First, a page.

Black Obelisk of Shalmaneser III
- For the band see: Black Obelisk (band)
The "Black Obelisk of Shalmaneser III" is a black limestone Neo-Assyrian bas-relief sculpture from Nimrud (ancient Kalhu), in northern Iraq, commemorating the deeds of King Shalmaneser III (reigned 858-824 BC).
It is the most complete Assyrian obelisk yet discovered, and is historically significant because it is thought to display the earliest ancient depiction of a biblical figure - Jehu King of Israel. The traditional identification of "Yaw" as Jehu has been questioned by some scholars, who proposed that the inscription refers to another king, Jehoram of Israel. Its reference to 'Parsua' is also the first known reference to the Persians.
Tribute offerings are shown being brought from identifiable regions and peoples. It was erected as a public monument in 825 BCE at a time of civil war. It was discovered by archaeologist Sir Austen Henry Layard in 1846 and is now in the British Museum. Replicas can be found at the Oriental Institute in Chicago, Illinois, at Harvard's Semitic Museum in Cambridge, Massachusetts, at the ICOR Library in the Semitic Department at The Catholic University of America, in Washington, District of Columbia, in Salem, Oregon, at Corban University's Prewitt/Allen Archaeological Museum and in the library of the Theological University of the Reformed Churches in Kampen, the Netherlands.
Height: 197.85 cm-(~6.5 ft). Width: 45.08 cm-(~1.5 ft).
The obelisk features twenty reliefs, five on each side. They depict five different subdued kings, bringing tribute and prostrating before the Assyrian king. From top to bottom they are: (1) Sua[disambiguation needed] of Gilzanu (in north-west Iran), (2) "Jehu of Bit Omri" (Jehu of the House of Omri), (3) an unnamed ruler of Musri (probably Egypt), (4) Marduk-apil-usur of Suhi (middle Euphrates, Syria and Iraq), and (5) Qalparunda of Patin (Antakya region of Turkey). Each scene occupies four panels around the monument and is described by a cuneiform script above them.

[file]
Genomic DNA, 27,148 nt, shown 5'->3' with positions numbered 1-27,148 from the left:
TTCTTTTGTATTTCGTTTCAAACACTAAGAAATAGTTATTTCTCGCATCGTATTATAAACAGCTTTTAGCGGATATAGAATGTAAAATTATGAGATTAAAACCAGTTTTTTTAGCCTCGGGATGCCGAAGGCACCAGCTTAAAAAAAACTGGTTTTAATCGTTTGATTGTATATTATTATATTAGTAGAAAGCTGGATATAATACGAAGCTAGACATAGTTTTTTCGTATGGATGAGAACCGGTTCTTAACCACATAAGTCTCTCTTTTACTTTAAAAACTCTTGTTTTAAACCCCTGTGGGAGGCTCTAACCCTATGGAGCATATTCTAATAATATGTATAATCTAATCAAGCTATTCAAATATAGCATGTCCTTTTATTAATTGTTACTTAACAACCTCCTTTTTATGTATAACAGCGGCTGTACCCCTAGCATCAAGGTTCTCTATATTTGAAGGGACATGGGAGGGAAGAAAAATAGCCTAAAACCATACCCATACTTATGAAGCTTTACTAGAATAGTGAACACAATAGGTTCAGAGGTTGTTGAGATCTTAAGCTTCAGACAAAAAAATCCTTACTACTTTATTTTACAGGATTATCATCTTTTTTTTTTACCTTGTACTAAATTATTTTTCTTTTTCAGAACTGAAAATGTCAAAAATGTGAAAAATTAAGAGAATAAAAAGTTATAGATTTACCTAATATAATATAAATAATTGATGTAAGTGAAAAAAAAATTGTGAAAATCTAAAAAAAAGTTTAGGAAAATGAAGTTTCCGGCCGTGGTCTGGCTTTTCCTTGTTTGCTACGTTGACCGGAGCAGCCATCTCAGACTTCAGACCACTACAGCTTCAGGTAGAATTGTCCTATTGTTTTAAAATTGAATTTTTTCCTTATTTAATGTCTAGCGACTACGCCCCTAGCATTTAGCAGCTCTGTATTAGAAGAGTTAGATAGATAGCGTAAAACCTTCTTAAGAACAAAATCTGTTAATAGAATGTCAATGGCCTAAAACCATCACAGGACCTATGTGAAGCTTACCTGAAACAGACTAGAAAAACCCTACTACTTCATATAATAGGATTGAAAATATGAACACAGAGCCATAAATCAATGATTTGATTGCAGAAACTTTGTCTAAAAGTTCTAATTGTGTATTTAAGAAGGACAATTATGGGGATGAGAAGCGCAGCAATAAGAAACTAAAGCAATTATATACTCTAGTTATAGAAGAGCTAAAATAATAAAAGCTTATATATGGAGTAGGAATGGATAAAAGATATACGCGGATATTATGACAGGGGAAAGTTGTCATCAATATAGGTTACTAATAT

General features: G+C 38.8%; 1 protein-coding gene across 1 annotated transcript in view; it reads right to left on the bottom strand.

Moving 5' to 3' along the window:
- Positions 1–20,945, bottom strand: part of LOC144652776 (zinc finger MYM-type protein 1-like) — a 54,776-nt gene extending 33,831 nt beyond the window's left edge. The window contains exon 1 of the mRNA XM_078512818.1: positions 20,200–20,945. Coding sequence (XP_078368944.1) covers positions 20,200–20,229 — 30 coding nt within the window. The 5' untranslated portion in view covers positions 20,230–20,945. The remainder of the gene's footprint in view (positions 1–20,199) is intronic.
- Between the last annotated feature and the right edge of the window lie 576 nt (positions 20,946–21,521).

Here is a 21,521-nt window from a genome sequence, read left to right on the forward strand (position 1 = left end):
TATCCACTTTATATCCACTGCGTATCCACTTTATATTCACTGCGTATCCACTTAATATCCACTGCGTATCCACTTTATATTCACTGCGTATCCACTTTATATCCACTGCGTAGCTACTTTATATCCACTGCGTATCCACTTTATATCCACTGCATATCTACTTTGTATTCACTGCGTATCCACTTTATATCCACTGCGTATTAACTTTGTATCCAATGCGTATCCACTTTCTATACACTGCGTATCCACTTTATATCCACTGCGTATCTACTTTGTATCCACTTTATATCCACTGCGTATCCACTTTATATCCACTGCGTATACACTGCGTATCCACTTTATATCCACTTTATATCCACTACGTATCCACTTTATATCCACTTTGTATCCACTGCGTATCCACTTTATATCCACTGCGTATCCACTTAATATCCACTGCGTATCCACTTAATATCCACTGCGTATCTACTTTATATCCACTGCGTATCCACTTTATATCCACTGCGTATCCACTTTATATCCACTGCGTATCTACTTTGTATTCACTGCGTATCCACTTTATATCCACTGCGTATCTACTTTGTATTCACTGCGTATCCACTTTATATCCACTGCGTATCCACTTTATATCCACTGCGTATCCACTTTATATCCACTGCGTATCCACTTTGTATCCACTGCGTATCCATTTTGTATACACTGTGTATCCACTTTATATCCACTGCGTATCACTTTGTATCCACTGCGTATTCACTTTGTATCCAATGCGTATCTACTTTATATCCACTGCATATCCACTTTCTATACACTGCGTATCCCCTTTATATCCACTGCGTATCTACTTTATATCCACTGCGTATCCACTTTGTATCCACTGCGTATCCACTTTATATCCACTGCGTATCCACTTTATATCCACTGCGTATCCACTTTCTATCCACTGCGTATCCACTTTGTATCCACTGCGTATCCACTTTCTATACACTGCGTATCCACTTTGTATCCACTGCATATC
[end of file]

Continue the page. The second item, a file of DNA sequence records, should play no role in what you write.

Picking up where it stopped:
On the top and the bottom of the reliefs there is a long cuneiform inscription recording the annals of Shalmaneser III. It lists the military campaigns which the king and his commander-in-chief headed every year, until the thirty-first year of reign. Some features might suggest that the work had been commissioned by the commander-in-chief, Dayyan-Assur.
The second register from the top is thought to include the earliest surviving picture of a biblical figure. The name appears as mIa-ú-a mar mHu-um-ri-i. Rawlinson's original translation in 1850 seminal work "On the Inscriptions of Assyria and Babylonia" stated: "The second line of offerings are said to have been sent by Yahua, son of Hubiri, a prince of whom there is no mention in the annals, and of whose native country, therefore, I am ignorant" Over a year later, a connection with the bible was made by Reverend Edward Hincks, who wrote in his diary on 21 August 1851: "Thought of an identification of one of the obelisk captives — with Jehu, king of Israel, and satisfying myself on the point wrote a letter to the Athenaeum announcing it". Hincks' letter was published by Athenaeum on the same day, entitled "Nimrud Obelisk". Hincks' identification is now the commonly held position by biblical archaeologists.
The name is now commonly read as "Yaw, son of Omri (Bit-Khumri", see House of Omri), understood by Hincks as the Biblical Jehu, king of Israel. The identification of "Yaw" as Jehu has been questioned, based on the fact that Jehu was not an Omride, as well as transliteration and chronology issues.
The stele describes how Jehu brought or sent his tribute in or around 841 BCE. Jehu severed Israel’s alliances with Phoenicia and Judah, and became subject to Assyria. The caption above the scene, written in Assyrian cuneiform, can be translated:
- P. Kyle McCarter, Bulletin of the American Schools of Oriental Research, No. 216 (Dec., 1974), pp. 5-7
- Edwin R. Thiele, Bulletin of the American Schools of Oriental Research, No. 222 (Apr., 1976), pp. 19-23
- On the Inscriptions of Assyria and Babylonia, 1850
- The Bible in the British Museum: Interpreting the Evidence, T. C. Mitchell, page 14
- Studies on the Text and Versions of the Hebrew Bible in Honour of Robert Gordon, edited by Geoffrey Khan, Diana Lipton, p159
- "Nimrud Obelisk, Athenaeum, 1251, 1384-85
- Millard, Alan (1997) Discoveries from Bible Times, Oxford, Lion, p121
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